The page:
Over the past 10 years or so, we have all been hungry for films that feature a hero in them—from Spiderman, to Ironman, to Captain America, to the Guardians of the Galaxy, which according to the latest box office reports, is the #1 movie of the summer, grossing nearly $252 million. We especially love the ones that show how a seemingly ordinary person can be brave, and inspirational and can harness a wealth of power of one’s fingertips, and let’s face it—we all want to save the world.
But does it go deeper than that? Who are these people we idolize? Are they truly worthy of our adoration? Maybe. Perhaps they serve to make us strive to reach our own internal “hero”. After all, there are everyday people who perform amazing feats everyday; like the teacher who spends her own money to buy supplies for her students, who stays at school hours after she should have went home because she’s doing extra tutoring for those students who asked her for help.
There are the children who face adversity everyday, but refuse to give up—they continue going to school, they resist the temptation of drugs and they work hard to become the best people they can be.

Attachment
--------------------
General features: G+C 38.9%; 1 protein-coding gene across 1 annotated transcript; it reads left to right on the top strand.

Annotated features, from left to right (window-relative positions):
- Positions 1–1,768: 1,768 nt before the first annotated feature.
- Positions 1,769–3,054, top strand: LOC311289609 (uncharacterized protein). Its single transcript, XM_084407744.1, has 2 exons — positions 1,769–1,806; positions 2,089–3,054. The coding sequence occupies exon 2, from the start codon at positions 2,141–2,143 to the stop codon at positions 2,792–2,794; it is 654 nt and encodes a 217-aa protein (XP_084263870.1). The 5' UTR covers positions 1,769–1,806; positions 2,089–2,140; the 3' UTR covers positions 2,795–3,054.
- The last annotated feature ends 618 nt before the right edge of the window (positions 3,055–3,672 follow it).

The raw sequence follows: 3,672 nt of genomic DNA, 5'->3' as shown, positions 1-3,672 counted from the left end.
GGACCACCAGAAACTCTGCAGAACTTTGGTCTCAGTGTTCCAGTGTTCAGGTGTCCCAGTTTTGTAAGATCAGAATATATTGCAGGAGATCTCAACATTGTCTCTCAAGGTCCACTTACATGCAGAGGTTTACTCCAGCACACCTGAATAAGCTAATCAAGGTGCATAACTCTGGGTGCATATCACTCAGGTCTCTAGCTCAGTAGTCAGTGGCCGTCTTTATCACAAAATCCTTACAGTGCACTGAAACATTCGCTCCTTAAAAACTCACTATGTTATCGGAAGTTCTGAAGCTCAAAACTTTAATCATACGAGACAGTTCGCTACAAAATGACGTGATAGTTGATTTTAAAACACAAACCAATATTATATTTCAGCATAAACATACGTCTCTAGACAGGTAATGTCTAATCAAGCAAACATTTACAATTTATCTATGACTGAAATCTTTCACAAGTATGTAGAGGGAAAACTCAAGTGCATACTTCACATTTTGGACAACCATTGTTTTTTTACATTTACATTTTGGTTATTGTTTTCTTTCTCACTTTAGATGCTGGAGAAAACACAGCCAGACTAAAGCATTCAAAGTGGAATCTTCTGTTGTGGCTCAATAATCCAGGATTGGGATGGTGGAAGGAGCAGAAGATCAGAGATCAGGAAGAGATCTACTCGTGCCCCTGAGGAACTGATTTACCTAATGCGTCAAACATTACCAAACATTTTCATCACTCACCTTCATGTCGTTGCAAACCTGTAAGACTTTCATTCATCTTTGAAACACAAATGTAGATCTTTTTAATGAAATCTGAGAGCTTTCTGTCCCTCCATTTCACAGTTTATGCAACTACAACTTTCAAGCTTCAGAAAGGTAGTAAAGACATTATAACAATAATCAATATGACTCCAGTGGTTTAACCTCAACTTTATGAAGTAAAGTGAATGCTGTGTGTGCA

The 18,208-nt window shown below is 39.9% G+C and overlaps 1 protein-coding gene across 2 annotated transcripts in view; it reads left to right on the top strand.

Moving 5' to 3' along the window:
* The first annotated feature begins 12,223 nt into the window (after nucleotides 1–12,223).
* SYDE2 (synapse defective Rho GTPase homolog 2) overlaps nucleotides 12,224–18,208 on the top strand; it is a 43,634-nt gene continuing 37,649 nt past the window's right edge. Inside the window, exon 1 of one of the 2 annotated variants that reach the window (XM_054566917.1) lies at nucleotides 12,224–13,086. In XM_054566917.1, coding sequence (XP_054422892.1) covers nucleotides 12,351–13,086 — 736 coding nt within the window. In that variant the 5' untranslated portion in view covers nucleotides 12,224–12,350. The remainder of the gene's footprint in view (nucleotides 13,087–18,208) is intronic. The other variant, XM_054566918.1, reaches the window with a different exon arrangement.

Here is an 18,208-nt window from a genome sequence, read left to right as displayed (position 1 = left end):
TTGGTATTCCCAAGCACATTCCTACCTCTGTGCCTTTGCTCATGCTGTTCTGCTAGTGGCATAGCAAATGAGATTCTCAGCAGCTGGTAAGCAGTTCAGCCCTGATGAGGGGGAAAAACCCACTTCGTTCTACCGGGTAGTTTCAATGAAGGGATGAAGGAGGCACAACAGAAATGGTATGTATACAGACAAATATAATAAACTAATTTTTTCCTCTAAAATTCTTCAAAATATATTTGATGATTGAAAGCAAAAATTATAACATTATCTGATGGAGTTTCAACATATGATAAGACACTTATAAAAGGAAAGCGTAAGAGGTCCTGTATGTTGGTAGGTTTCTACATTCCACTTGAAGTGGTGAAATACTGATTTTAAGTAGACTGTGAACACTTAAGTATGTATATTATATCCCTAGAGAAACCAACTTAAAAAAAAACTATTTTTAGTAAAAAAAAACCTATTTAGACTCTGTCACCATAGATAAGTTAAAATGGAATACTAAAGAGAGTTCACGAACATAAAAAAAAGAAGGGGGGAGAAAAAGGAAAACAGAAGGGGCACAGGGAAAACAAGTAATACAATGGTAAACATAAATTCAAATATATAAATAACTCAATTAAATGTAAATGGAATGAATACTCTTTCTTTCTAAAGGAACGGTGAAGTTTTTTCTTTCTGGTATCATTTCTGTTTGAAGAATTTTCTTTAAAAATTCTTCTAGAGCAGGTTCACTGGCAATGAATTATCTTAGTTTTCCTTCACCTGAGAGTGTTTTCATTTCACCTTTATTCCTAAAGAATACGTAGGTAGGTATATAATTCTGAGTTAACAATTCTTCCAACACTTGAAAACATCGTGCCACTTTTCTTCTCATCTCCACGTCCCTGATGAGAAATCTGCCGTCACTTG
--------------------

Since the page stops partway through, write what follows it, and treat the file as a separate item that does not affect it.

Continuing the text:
It’s the single mother and father who work tirelessly to support their families; the two-parent families who work hard to give their children a loving home.
There are hundreds of people who perform countless deeds that go unnoticed by some, unappreciated by all except the few who make it a point to pay attention.
These are the true heros—yet we don’t search for heros in our own home, our own neighborhood, or even in our “world” as we know it. We search for them on the big screen, where they appear larger than life, with super powers that we could never hope to attain, and we watch eagerly as they make the world just a little—or a lot—better for the people in it. And for those of us watching, we get to live vicariously through them.
Perhaps we can learn that while we are entertained by our on-screen heros, we owe it to ourselves to acknowledge our real life ones too.